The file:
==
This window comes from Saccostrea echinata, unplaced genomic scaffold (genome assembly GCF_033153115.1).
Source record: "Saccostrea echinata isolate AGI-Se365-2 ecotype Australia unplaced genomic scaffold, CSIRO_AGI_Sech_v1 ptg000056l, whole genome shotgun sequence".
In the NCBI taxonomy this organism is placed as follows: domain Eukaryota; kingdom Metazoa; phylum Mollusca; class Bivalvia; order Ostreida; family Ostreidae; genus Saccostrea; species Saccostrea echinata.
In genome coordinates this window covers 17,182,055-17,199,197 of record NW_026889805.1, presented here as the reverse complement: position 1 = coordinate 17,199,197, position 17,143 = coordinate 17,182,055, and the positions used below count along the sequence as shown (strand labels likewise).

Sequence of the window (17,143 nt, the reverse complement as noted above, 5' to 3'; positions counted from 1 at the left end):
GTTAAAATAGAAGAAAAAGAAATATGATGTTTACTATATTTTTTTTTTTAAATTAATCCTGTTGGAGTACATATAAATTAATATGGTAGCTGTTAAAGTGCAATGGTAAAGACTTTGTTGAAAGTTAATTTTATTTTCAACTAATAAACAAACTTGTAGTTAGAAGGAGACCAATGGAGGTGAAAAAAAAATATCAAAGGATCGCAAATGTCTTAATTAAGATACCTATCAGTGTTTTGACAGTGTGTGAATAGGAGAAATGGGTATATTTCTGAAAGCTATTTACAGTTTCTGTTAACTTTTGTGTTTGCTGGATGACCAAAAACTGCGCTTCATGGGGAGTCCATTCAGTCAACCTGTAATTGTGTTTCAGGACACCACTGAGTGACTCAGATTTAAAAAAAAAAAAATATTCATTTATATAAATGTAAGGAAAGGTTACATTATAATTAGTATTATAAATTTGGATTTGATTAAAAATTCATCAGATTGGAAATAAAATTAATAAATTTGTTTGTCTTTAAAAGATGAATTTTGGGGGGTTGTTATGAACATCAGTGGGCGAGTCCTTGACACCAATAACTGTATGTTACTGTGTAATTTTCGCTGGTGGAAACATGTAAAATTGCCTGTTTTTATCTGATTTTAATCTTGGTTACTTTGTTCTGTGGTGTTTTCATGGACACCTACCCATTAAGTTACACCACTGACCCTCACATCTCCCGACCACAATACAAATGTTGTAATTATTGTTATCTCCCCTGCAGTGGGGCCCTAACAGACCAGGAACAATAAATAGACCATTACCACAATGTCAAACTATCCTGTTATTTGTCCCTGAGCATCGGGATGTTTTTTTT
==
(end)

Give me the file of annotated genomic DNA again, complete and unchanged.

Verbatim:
This window comes from Saccostrea echinata, unplaced genomic scaffold (genome assembly GCF_033153115.1).
Source record: "Saccostrea echinata isolate AGI-Se365-2 ecotype Australia unplaced genomic scaffold, CSIRO_AGI_Sech_v1 ptg000056l, whole genome shotgun sequence".
In the NCBI taxonomy this organism is placed as follows: domain Eukaryota; kingdom Metazoa; phylum Mollusca; class Bivalvia; order Ostreida; family Ostreidae; genus Saccostrea; species Saccostrea echinata.
In genome coordinates this window covers 17,182,055-17,199,197 of record NW_026889805.1, presented here as the reverse complement: position 1 = coordinate 17,199,197, position 17,143 = coordinate 17,182,055, and the positions used below count along the sequence as shown (strand labels likewise).

Sequence of the window (17,143 nt, the reverse complement as noted above, 5' to 3'; positions counted from 1 at the left end):
GTTAAAATAGAAGAAAAAGAAATATGATGTTTACTATATTTTTTTTTTTAAATTAATCCTGTTGGAGTACATATAAATTAATATGGTAGCTGTTAAAGTGCAATGGTAAAGACTTTGTTGAAAGTTAATTTTATTTTCAACTAATAAACAAACTTGTAGTTAGAAGGAGACCAATGGAGGTGAAAAAAAAATATCAAAGGATCGCAAATGTCTTAATTAAGATACCTATCAGTGTTTTGACAGTGTGTGAATAGGAGAAATGGGTATATTTCTGAAAGCTATTTACAGTTTCTGTTAACTTTTGTGTTTGCTGGATGACCAAAAACTGCGCTTCATGGGGAGTCCATTCAGTCAACCTGTAATTGTGTTTCAGGACACCACTGAGTGACTCAGATTTAAAAAAAAAAAAATATTCATTTATATAAATGTAAGGAAAGGTTACATTATAATTAGTATTATAAATTTGGATTTGATTAAAAATTCATCAGATTGGAAATAAAATTAATAAATTTGTTTGTCTTTAAAAGATGAATTTTGGGGGGTTGTTATGAACATCAGTGGGCGAGTCCTTGACACCAATAACTGTATGTTACTGTGTAATTTTCGCTGGTGGAAACATGTAAAATTGCCTGTTTTTATCTGATTTTAATCTTGGTTACTTTGTTCTGTGGTGTTTTCATGGACACCTACCCATTAAGTTACACCACTGACCCTCACATCTCCCGACCACAATACAAATGTTGTAATTATTGTTATCTCCCCTGCAGTGGGGCCCTAACAGACCAGGAACAATAAATAGACCATTACCACAATGTCAAACTATCCTGTTATTTGTCCCTGAGCATCGGGATGTTTTTTTT